The light output is probably too broad to begin with, so bouncing it just spreads it even further and there isn't enough light for me to work comfortably on the bike.
Perhaps if you used two or three Snap-On lights all bounced off the ceiling, it might work, but again, you'd be better off buying a work light tripod and using that for mounting the light instead.
But probably the best feature of the Snap-On light -- besides its light output -- is that it runs very cool compared to a halogen or incandescent work light.
LEDs generally burn a lot cooler than other types of light technologies, but the electronics do generate heat; LEDs aren't perfectly cool.
In fact, some of the newer high-powered LEDs can actually generate significant heat, although they're still a lot cooler than equivalent halogen.
Halogen is one of the worst when it comes to heat output and incandescent isn't much better...but nobody uses those any more, right?
I measured the direct temperature of the face of the Snap-On light using the very handy Temp Gun Mini digital infrared thermometer (review).
The light puts out only around 72 degrees Fahrenheit (22 C), which is basically room temperature. You can see that in one of the photos I have included.
The low temperature is not only a safety factor, it also makes it a lot more comfortable working around the light.
The only other quirky feature of the Snap-On light is the on/off switch, which could be larger or easier to operate.
It's sort of hidden behind a protective barrier and it has a clear plastic water droplet cover over the top.
Both of those features make it difficult to find the switch without looking and to figure out which side to press to turn it on or off.
There's also a slight delay when the light is first turned on, which was disconcerting at first because I thought something was wrong. But so far, after several weeks of use, it hasn't failed, so I guess that's normal.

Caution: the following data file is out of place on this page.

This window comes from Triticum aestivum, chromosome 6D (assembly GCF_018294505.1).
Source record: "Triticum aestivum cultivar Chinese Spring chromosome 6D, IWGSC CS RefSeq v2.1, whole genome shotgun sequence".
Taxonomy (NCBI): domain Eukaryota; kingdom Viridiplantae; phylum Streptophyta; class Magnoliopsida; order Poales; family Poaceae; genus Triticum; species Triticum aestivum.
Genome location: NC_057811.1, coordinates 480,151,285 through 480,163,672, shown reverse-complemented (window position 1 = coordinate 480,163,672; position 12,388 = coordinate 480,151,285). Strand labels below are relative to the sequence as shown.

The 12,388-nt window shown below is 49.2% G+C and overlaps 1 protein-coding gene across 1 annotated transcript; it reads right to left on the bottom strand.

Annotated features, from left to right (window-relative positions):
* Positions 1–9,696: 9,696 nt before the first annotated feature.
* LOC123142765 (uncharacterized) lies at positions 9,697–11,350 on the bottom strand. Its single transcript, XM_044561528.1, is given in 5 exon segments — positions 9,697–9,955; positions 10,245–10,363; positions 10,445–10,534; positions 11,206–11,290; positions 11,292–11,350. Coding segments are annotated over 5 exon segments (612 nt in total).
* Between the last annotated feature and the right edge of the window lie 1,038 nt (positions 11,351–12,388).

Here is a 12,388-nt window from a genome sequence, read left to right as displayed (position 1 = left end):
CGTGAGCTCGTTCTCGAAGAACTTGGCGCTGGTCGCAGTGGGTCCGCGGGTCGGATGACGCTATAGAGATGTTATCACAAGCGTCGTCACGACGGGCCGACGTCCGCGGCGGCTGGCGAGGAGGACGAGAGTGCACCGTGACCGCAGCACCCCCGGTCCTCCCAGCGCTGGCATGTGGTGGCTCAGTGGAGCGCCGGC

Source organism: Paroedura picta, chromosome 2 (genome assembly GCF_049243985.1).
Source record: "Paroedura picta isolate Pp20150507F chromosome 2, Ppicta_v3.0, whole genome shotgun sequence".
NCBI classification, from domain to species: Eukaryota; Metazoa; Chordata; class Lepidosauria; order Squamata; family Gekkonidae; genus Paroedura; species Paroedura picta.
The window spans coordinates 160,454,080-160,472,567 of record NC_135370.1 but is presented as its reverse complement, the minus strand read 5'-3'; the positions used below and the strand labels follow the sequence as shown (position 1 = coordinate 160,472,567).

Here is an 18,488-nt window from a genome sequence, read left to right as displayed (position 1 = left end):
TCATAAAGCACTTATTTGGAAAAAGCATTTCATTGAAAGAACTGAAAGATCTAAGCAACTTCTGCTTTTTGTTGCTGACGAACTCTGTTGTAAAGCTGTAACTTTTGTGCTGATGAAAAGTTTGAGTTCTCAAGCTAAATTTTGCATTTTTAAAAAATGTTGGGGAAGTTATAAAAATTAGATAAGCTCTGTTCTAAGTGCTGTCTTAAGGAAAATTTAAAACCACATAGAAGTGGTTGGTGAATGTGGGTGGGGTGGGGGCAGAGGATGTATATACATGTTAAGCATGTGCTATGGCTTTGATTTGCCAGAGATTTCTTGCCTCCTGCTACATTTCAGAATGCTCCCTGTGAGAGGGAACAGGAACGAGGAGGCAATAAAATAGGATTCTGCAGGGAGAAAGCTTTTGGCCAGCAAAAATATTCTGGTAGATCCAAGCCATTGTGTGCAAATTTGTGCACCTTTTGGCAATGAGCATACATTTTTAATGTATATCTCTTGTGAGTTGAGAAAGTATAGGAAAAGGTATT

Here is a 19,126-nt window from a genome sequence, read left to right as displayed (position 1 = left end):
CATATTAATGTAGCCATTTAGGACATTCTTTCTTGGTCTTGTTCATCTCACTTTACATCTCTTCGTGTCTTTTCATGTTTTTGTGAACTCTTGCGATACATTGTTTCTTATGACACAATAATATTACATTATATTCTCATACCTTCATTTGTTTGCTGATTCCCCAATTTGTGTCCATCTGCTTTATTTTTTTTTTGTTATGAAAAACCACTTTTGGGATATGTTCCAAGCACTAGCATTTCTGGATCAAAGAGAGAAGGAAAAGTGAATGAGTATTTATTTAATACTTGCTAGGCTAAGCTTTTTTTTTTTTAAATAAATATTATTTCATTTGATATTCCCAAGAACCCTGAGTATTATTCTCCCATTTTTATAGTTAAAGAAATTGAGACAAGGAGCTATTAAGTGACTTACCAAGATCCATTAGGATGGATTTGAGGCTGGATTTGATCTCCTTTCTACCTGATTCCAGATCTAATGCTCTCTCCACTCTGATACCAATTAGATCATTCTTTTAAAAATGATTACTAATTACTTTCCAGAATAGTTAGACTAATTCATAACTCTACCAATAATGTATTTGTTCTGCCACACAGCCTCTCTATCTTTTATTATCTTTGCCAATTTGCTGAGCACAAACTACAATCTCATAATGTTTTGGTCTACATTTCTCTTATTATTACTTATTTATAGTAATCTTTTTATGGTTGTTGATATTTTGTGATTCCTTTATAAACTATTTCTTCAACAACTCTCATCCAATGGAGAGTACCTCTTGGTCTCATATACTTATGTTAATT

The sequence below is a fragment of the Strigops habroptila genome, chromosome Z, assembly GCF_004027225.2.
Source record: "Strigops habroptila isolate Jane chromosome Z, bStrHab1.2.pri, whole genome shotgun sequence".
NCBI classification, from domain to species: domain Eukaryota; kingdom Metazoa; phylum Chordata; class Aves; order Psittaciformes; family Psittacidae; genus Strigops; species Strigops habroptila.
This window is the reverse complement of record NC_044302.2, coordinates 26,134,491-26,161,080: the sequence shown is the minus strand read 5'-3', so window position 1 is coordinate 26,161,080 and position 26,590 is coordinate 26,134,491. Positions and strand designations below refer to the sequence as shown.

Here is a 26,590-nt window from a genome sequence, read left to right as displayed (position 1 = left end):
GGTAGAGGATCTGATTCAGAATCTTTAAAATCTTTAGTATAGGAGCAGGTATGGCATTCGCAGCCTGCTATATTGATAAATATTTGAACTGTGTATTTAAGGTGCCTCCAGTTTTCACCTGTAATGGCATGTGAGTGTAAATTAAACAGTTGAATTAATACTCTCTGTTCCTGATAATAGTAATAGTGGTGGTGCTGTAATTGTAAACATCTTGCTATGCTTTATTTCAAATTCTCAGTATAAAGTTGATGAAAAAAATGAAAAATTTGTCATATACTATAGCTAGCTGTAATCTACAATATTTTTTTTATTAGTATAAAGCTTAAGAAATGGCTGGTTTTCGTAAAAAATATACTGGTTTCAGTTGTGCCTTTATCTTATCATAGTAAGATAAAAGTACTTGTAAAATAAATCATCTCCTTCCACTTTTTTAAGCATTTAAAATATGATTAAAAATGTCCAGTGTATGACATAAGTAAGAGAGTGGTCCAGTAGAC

Overall, the Snap-On LED Work Light is a very useful tool in the garage. It's nicely made and has better quality than other work lights I've seen or used for around the same price.
The light output is broad and even, although you will have to figure out a way to raise the light because sitting it on the floor just isn't very effective for working on a motorcycle.
The light is very cool when in use, which is a significant benefit.
For roughly 30 bucks, the Snap-On LED Work Light is a good bargain and a useful tool for the shop.
|wBW Review: Snap-On LED Work Light|
|Manufacturer: Snap-On Tools||List Price (2016): $39.99|
|Colors: Red/Black||Made In: Unknown|
|Review Date: October 2016|
Note: Item provided by a retailer, distributor or manufacturer with these Terms and Conditions.
From "E" (October 2016): "I work in home construction and on bikes and cars and have friends that do.
I've purchased 3 for myself, one is screwed to the ceiling over my workbench. I've bought 8 or more for blue collar friends.
They don't mess up a radio station either, 88.5 FM Philadelphia.
After a while, the cord end separates from the cord showing bare insulated wires, no big deal.
They flop low enough to slide under cars. I'm nearing 60 and enjoy great lighting more now.
Home Depot/Lowes/Sears sells some really cheap similar stuff with tripod legs, junk compared to this."